The NCAA has set its plan of expansion. Division II, as it will be called, will be composed of newly admitted schools. The league has already visited and issued invitations to schools such as Arellano University, Emilio Aguinaldo College and the Lyceum of the Philippines University.
In 1998, the affiliated schools in the CALABARZON region and southern Metro Manila established NCAA South, an offshoot of the league.  The schools of NCAA South do not compete with the schools in the main league.
The return of a Mapúa Juniors team, which took a leave of absence beginning at the 2005-2006 season, would return at the 2007-2008 season, as the newly built Malayan High School would be fully operational. Malayan High School would represent the Mapúa Institute of Technology, which is due to be renamed as Malayan Colleges by 2010.
Almost all of the rivalries of the NCAA originated from the basketball court, since basketball is the sport most covered by the media, especially on television. Most of the rivalries started due to the schools' compositions, because four of the old-timer six schools were exclusively for males from affluent families. These rivalries have declined in recent years with the withdrawal of two of the old-timer six, Ateneo and La Salle.
With the addition of new members to the league, rivalries shifted to become more geographical in nature. However, the former members would still face their old rivals in other leagues during the off-season, such as the Home and Away Invitational League, the Collegiate Champions League, and the Shakey's V-League.
A rivalry between the Ateneo de Manila and the University of the Philippines existed even before the formation of the NCAA. University of the Philippines students would troop from Padre Faura to the Ateneo campus in Intramuros to play basketball with the Ateneans, which led to the Ateneo forming the first organized cheering squad and pep band in the Philippines -- what is now known as the Blue Babble Battalion. This would later become "UAAP's Battle of Katipunan" when the Ateneo de Manila and the University of the Philippines transferred their campuses to Katipunan Avenue, Quezon City and when the two schools began competing in the UAAP.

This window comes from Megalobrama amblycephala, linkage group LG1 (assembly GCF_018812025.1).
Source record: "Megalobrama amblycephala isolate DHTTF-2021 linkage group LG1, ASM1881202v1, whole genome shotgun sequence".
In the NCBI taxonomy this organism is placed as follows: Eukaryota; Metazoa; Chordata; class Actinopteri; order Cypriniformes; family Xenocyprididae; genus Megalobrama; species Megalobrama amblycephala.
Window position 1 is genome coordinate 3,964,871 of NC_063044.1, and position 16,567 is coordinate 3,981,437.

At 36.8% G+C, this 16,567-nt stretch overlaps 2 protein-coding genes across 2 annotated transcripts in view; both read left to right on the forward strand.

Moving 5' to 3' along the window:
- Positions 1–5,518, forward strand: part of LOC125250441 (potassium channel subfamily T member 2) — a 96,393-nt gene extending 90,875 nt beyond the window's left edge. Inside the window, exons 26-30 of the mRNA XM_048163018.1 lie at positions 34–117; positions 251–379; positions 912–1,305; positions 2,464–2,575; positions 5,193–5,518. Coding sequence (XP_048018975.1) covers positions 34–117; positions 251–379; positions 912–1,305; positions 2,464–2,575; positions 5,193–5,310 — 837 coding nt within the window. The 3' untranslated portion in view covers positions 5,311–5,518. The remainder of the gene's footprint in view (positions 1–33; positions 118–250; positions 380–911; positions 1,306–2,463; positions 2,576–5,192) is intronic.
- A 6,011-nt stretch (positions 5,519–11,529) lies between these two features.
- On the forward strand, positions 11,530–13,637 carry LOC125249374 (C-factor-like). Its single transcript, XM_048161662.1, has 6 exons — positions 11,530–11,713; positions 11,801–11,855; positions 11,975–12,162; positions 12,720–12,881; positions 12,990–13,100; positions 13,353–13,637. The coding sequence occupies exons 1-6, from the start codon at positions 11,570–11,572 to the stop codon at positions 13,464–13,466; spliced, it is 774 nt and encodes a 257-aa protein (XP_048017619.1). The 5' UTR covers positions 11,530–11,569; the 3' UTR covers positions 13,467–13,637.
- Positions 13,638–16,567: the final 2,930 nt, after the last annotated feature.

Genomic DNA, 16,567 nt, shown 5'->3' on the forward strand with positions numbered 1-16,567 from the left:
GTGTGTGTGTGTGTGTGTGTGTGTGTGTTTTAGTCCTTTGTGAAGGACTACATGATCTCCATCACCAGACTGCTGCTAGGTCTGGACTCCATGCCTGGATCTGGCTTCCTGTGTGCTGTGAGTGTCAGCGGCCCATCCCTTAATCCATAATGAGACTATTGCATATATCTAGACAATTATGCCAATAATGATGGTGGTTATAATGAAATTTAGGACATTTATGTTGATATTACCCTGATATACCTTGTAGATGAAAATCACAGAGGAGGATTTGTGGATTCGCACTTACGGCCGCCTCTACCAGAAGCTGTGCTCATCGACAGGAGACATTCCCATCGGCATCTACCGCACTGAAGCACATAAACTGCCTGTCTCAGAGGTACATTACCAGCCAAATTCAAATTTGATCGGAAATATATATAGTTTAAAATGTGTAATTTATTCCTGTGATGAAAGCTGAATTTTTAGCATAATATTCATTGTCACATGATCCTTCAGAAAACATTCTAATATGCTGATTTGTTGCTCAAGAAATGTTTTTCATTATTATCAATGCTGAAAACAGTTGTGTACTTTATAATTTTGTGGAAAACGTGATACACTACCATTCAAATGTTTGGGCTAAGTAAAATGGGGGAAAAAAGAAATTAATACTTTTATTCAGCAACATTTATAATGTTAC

Ateneo-La Salle
Arguably the most popular rivalry in Filipino sports was forged in the NCAA: The Ateneo-La Salle rivalry. Historical records are unclear on when the rivalry began, although there are arguments pointing to La Salle's 1939 defeat of a top-seeded Ateneo basketball team and their being dethroned by the Ateneans who beat the Lasallites in the elimination round. When La Salle held their victory parade, they threw fried chicken at the Padre Faura gate of the Ateneo. However, the La Salle cage team was disbarred for fielding an ineligible player the following year (although the title would not become Ateneo's until 1941, two years after the defeat).